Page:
During the Seventies, Eighties and Nineties, GCHQ waged a sophisticated electronic war against the IRA. It used electronic signals to prematurely detonate radio-controlled bombs, or listened in on telephone conversations between terrorists, looking out for such phrases as 'Are you coming out for a drink then?' - meaning an attack was imminent - or 'the bricks are in the wall' - a bomb is in place.
Much of this expertise will now have been re-directed, along with GCHQ manpower, to pick up fanatical Islamists using coded language about the imminence of a 'big wedding', a favourite code for a bomb attack.
But some of their operations seem downright bizarre. After the entire electricity grid in Auckland went down in the late 1990s, for example, GCHQ helped the New Zealand authorities trace the cyber-attack back to a group named the 'Anti-Christ Doom Squad', which had managed this feat from a laptop in an Amsterdam drug café.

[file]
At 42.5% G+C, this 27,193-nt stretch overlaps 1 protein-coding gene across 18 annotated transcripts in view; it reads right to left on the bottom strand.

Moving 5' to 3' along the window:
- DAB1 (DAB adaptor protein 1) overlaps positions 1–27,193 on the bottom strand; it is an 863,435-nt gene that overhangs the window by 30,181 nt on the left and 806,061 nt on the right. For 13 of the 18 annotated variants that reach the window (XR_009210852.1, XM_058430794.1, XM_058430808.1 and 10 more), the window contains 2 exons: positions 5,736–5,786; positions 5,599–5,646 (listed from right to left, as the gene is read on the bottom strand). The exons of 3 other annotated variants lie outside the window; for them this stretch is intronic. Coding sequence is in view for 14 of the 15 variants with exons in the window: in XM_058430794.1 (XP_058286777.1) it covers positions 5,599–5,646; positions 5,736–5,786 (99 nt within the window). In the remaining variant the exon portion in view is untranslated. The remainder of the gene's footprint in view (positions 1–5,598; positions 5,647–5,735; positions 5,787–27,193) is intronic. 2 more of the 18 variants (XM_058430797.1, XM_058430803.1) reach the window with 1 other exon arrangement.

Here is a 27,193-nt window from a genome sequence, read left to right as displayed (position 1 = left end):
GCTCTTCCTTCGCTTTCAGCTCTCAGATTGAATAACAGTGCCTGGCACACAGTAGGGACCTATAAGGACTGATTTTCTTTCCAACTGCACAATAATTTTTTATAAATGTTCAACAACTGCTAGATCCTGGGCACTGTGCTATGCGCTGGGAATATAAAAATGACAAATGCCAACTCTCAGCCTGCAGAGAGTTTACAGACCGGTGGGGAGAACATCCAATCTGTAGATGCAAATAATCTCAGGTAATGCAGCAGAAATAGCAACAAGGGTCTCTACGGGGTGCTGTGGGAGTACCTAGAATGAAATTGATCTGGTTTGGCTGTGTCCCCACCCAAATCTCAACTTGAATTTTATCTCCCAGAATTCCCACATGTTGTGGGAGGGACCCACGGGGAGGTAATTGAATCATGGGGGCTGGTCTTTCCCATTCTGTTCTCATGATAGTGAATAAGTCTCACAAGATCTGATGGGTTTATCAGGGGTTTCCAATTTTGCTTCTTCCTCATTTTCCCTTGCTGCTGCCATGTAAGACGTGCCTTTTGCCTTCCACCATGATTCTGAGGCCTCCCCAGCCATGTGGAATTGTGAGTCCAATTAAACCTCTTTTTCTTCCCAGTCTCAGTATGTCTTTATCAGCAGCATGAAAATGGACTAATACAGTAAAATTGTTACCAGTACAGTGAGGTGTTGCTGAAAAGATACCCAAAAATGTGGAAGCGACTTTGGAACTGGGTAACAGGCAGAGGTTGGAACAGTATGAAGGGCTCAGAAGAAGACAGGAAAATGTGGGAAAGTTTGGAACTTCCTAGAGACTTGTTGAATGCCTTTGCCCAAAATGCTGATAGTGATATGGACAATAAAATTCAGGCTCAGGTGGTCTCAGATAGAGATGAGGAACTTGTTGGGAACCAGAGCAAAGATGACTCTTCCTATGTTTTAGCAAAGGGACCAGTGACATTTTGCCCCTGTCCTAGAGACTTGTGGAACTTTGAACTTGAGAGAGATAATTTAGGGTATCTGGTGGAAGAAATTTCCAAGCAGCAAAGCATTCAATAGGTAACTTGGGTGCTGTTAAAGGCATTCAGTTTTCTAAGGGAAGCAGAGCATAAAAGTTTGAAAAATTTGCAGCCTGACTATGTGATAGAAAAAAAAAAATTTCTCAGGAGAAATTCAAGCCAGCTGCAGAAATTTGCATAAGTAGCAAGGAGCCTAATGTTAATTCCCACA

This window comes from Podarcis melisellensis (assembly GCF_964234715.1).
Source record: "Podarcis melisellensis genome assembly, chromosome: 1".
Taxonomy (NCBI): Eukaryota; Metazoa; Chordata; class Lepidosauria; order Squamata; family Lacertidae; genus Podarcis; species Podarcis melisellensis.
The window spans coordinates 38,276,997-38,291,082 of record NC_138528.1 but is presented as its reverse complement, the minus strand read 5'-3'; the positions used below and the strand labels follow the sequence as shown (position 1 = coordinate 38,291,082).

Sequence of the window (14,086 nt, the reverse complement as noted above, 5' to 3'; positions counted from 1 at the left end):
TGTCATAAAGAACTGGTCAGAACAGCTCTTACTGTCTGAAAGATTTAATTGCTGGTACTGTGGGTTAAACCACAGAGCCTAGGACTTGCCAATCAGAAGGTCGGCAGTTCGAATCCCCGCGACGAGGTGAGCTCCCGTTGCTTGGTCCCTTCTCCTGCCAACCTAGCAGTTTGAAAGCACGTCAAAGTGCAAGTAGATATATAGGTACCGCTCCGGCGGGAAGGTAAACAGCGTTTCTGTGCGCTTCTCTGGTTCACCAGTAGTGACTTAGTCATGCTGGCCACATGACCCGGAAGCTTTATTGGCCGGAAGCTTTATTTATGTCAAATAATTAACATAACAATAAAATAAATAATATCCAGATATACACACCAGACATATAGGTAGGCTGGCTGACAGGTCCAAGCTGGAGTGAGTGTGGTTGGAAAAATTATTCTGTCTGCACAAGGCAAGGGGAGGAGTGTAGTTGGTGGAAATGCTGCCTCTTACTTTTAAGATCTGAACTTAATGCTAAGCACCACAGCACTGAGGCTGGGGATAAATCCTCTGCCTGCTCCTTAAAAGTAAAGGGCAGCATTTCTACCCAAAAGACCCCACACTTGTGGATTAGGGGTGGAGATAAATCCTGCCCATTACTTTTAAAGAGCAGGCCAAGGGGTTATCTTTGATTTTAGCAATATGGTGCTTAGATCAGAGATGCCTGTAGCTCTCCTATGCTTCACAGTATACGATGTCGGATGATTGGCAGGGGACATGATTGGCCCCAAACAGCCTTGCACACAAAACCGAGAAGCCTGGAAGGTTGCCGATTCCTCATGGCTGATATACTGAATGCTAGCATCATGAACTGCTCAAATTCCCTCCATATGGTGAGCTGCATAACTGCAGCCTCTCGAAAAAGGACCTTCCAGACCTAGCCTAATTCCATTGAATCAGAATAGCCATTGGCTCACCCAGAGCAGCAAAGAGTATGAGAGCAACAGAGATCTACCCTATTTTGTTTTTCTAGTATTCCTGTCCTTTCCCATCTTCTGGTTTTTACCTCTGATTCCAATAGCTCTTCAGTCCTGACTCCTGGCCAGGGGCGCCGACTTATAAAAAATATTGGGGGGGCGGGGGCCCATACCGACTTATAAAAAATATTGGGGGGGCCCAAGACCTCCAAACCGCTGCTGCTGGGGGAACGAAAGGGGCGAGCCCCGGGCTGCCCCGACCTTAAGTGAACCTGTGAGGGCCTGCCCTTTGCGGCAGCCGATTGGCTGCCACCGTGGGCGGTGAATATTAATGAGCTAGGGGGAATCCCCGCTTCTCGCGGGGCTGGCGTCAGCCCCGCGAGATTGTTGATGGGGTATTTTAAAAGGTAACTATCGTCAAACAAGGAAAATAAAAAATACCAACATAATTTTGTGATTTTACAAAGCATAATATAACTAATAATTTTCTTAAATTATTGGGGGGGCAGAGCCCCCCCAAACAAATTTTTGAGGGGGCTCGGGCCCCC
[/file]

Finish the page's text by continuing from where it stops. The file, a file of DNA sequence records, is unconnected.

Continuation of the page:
GCHQ also eavesdropped on UN diplomats from six (friendly) nations crucial to the Security Council's second resolution on the permissibility of the Iraq War. Some, including Mexico, are still demanding an official apology from the UK.
Holding a doctorate in maths, Williams would have been wellqualified to work in a service which uses extremely complicated decryption methods to access sensitive - and heavily protected - information.
No wonder one former landlady said that the only noise she heard from Williams's otherwise hushed flat was the whirr of audio tapes.
Much of the work of GCHQ overlaps with that of MI6, who deal with real people rather than data pulsing through the ether. But most of MI6's agents are also worlds apart from the fictional figure of James Bond.
The majority of MI6 agents work in office jobs, inside the Vauxhall Cross complex. Here, they also sift through masses of data, about 90 per cent of which is 'open source'.
That means it is available to you or I, in newspapers or via the internet. They certainly bring acute analytical skills to the table, but several former ministers have openly questioned the value of what they yield.
Indeed, only 150 or so MI6 personnel are actually stationed abroad as secret agents. They are usually 'camouflaged' as counsellor, first secretary or protocol officer on the official lists of serving British diplomats working in key embassies.